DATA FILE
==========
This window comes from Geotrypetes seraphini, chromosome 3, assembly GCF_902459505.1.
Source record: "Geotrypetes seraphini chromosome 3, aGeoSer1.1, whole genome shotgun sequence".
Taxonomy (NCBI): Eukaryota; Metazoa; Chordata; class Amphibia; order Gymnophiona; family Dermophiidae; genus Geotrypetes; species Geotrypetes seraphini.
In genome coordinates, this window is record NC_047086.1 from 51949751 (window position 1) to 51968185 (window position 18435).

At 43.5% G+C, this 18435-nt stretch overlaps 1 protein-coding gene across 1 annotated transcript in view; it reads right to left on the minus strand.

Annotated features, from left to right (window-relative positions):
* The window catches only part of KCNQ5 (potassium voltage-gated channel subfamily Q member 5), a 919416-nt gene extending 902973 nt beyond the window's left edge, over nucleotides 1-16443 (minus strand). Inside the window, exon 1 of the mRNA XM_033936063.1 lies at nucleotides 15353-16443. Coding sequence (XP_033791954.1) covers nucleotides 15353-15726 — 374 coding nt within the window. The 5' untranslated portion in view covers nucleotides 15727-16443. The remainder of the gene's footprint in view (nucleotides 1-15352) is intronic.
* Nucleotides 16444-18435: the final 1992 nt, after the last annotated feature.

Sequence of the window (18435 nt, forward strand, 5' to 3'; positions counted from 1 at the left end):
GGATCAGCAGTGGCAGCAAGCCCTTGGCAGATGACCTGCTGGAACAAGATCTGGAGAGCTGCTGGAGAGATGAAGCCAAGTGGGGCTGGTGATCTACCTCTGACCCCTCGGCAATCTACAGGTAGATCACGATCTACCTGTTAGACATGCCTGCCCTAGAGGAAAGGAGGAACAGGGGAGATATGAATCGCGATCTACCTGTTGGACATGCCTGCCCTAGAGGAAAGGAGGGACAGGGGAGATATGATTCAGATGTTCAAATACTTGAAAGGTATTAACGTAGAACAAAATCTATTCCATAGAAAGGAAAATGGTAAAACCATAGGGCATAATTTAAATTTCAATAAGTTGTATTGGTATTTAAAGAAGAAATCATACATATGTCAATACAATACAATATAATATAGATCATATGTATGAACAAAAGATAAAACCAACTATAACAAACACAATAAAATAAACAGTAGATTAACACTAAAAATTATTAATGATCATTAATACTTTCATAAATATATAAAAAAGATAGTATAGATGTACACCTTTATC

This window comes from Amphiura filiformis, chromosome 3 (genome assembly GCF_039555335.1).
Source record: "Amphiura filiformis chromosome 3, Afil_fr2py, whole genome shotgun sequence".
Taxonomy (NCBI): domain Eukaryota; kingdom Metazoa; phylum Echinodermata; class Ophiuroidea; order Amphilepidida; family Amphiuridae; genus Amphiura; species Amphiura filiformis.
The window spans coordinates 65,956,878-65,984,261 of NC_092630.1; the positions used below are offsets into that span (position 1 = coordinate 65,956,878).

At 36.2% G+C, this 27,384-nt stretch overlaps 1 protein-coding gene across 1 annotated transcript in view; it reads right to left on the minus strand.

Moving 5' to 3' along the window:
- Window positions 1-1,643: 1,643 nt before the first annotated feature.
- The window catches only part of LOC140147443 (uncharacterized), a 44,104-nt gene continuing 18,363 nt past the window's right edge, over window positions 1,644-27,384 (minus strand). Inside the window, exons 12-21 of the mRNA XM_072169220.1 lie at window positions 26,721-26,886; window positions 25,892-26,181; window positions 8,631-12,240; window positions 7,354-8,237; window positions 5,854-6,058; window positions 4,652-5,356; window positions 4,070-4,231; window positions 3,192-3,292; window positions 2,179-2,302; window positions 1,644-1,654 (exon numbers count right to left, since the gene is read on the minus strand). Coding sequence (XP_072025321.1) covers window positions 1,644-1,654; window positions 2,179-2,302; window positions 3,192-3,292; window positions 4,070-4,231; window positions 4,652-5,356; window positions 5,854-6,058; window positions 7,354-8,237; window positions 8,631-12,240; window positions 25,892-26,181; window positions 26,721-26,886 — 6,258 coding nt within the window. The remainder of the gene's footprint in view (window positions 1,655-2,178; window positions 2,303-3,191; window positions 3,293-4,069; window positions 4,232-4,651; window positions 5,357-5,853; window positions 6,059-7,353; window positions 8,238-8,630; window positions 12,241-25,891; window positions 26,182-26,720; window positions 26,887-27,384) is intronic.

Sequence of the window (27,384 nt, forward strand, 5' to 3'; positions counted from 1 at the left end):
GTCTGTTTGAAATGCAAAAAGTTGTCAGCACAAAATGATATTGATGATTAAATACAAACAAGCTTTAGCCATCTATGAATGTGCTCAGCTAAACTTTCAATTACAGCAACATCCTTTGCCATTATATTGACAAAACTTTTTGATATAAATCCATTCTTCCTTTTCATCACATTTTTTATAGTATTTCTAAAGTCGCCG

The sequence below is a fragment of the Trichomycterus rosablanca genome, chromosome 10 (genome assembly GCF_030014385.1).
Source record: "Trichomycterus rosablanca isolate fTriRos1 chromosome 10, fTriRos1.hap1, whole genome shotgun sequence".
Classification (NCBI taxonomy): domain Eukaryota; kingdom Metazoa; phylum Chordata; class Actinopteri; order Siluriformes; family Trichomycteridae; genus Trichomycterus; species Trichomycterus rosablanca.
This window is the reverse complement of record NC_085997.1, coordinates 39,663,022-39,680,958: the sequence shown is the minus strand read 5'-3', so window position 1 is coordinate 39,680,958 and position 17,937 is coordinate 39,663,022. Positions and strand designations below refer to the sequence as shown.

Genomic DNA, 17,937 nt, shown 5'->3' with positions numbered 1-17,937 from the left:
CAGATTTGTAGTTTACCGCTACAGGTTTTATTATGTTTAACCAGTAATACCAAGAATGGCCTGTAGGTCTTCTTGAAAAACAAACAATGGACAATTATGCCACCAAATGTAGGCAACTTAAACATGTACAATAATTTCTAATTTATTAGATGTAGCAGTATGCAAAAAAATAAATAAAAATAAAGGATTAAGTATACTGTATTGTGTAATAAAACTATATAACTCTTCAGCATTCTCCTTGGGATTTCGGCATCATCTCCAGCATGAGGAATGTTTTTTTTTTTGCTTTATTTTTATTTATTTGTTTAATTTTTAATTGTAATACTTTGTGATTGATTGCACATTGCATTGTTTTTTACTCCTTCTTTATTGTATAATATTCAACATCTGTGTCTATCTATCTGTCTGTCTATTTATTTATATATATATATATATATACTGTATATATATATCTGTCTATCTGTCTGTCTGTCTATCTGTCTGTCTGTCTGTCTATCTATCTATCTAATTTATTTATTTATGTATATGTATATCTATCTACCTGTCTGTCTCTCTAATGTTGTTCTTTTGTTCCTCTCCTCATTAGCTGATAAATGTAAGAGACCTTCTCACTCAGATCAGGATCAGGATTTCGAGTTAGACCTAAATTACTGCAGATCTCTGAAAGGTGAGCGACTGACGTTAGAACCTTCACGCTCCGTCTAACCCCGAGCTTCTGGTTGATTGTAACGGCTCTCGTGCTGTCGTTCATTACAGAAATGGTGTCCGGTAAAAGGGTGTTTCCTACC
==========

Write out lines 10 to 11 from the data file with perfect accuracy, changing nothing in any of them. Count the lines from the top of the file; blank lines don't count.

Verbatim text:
GGATCAGCAGTGGCAGCAAGCCCTTGGCAGATGACCTGCTGGAACAAGATCTGGAGAGCTGCTGGAGAGATGAAGCCAAGTGGGGCTGGTGATCTACCTCTGACCCCTCGGCAATCTACAGGTAGATCACGATCTACCTGTTAGACATGCCTGCCCTAGAGGAAAGGAGGAACAGGGGAGATATGAATCGCGATCTACCTGTTGGACATGCCTGCCCTAGAGGAAAGGAGGGACAGGGGAGATATGATTCAGATGTTCAAATACTTGAAAGGTATTAACGTAGAACAAAATCTATTCCATAGAAAGGAAAATGGTAAAACCATAGGGCATAATTTAAATTTCAATAAGTTGTATTGGTATTTAAAGAAGAAATCATACATATGTCAATACAATACAATATAATATAGATCATATGTATGAACAAAAGATAAAACCAACTATAACAAACACAATAAAATAAACAGTAGATTAACACTAAAAATTATTAATGATCATTAATACTTTCATAAATATATAAAAAAGATAGTATAGATGTACACCTTTATC

This window comes from Amphiura filiformis, chromosome 3 (genome assembly GCF_039555335.1).